Day 40. Saturday 22 June.
A birthday missed but not forgotten. Apparently the England cricket team didn’t deliver the right present either – or perhaps they scrambled through? Haven’t heard a result as yet.
Focus today is North Cape, a 40 minute bus ride from the wharf at Honningsvag. We will stop there for 3.5 hours and there are a number of other excursions available: bird watching, fishing villages, and a mountain hike.
To be exact, North Cape is not quite the furthest north connected land point in Europe – the honour seemingly belongs to a headland a bit to the west, across a fjord from North Cape.
The tour guide later explaining that the connecting tunnel to Mageroy island meant that both were considered to be mainland. We will have to follow up on that: ‘The Englishman who Went up a Hill but Came down a Mountain’ sort of story?
The day looked dry and there was even sunshine (and so there should be for midsummer!), but we were taking no chances, so had some wet weather protection just in case. The guide was chatty and mostly clear enough but for a brief moment T thought she heard him referring to the crowds moving away, so we should expect a good time on the cape, despite there being several huge cruising ships docked. As we climbed higher, the view became more problematic, with the wind blasting and misty cloud racing low. Then T realised the pronunciation and the ‘crowd moving’ was ‘cloud moving’ and while it was certainly moving, it was increasing.
The wind chill factor was extreme: we were looking for that one person – there’s usually one – who was in a T-shirt, but today the closest was a young girl in a T-shirt and cardigan, dragging after her parents looking unimpressed, albeit quite fashionable. We did a mandatory and very quick tour around the outside features snapping some photos of the mist before scurrying inside to check out the indoor offerings that had been enthusiastically endorsed by our guide: the story of the sinking of the German Navy’s ‘Schaarnhorst’ in WW II, the ‘furtherest north’ Chapel, the Thailand King’s postal service and the film on the North Cape.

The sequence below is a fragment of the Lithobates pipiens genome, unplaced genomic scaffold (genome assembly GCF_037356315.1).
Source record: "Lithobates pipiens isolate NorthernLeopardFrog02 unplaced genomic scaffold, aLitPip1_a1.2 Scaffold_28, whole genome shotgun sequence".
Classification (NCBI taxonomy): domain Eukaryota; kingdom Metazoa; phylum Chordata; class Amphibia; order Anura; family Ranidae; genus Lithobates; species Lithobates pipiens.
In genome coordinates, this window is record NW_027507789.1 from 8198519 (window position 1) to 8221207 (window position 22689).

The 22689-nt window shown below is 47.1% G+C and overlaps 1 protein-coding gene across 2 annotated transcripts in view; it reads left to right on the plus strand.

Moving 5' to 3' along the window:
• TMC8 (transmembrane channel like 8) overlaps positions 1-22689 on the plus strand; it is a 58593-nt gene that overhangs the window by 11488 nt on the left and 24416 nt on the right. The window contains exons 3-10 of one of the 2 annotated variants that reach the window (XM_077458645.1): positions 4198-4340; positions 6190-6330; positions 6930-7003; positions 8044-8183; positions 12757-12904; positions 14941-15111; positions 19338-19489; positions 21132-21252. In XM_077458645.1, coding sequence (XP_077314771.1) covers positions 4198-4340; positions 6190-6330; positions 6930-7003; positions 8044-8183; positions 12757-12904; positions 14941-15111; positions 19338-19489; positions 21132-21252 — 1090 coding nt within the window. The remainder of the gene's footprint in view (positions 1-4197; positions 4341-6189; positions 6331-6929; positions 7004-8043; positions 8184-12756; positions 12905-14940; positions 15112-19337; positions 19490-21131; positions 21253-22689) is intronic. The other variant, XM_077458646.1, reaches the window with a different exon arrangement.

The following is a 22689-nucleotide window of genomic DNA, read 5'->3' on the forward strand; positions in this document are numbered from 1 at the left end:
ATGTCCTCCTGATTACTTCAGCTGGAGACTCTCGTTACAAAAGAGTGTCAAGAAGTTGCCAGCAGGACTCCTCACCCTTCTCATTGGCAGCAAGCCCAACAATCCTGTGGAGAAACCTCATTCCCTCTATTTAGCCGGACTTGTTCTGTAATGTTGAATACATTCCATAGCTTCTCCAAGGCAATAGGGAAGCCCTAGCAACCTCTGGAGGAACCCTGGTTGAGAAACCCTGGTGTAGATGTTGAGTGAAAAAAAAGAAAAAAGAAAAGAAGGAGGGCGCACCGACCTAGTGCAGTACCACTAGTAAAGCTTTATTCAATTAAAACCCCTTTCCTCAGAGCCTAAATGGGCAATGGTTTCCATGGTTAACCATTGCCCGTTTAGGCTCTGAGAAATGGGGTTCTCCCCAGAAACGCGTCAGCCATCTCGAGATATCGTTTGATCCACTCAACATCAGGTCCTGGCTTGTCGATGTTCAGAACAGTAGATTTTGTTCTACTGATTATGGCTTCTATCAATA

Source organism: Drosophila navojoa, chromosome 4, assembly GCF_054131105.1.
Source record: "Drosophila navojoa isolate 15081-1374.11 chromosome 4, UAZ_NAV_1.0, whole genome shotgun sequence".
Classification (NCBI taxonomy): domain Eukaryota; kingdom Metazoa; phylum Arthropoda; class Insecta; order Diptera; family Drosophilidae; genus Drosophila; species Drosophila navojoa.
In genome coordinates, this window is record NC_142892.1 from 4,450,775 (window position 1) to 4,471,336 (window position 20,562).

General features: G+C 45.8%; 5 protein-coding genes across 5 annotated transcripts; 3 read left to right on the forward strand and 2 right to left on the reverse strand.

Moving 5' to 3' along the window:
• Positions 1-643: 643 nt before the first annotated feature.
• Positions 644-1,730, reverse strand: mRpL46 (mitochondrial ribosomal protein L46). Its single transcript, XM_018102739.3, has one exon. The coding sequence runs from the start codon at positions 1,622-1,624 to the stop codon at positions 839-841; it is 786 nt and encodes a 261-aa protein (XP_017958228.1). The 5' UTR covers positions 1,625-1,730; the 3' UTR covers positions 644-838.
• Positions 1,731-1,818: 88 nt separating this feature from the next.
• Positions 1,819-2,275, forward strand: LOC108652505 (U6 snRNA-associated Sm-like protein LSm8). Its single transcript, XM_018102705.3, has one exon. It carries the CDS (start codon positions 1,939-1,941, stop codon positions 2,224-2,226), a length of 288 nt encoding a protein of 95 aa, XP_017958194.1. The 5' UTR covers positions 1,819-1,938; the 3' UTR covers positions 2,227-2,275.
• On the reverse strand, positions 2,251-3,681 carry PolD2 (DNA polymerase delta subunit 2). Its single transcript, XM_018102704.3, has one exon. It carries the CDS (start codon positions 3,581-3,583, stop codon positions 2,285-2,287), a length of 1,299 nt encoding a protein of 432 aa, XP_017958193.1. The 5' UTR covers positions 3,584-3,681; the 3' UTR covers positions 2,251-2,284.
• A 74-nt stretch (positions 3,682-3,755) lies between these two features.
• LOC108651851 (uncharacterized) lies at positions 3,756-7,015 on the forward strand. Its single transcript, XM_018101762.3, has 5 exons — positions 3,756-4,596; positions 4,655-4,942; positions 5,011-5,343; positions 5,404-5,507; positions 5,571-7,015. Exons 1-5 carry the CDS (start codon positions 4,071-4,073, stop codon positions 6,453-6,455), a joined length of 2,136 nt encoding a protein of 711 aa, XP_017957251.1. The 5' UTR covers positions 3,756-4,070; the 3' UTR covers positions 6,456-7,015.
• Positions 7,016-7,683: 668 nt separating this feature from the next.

The ‘Schaarnhorst’ display was simple but an effective telling of the story, including of course the significant Norwegian input. The chapel was small and basic – appropriate for its use. We didn’t get to the Thai story, but the film, featuring the midnight sun, the landscape, the Aurora Borealis, the landscape, the industry, the landscape….was terrific.
So on to the bus for the return trip. The guide spoke most of the way about the Sami people, and some of the issues that they face. We’d been aware there were some historic and current issues because we’d watched the SBS series ‘Midnight Sun’ but were unaware that they hadn’t been recognised officially until 1990. The guide’s parents were Sami, and he noted that until recently there was a sort of shame in belonging, so much so that his parents and grandparents tried to hide their background, refusing to speak Sami and advising him to do the same. It sounded a bit like having convict ancestors in Australia, or an aboriginal heritage, until very recently. He was, however, one of the protesters in the 1980s fighting for change and cultural recognition, while his father was at the same time arguing to let things be. It seems that the difference in opinion didn’t lead to a family feud.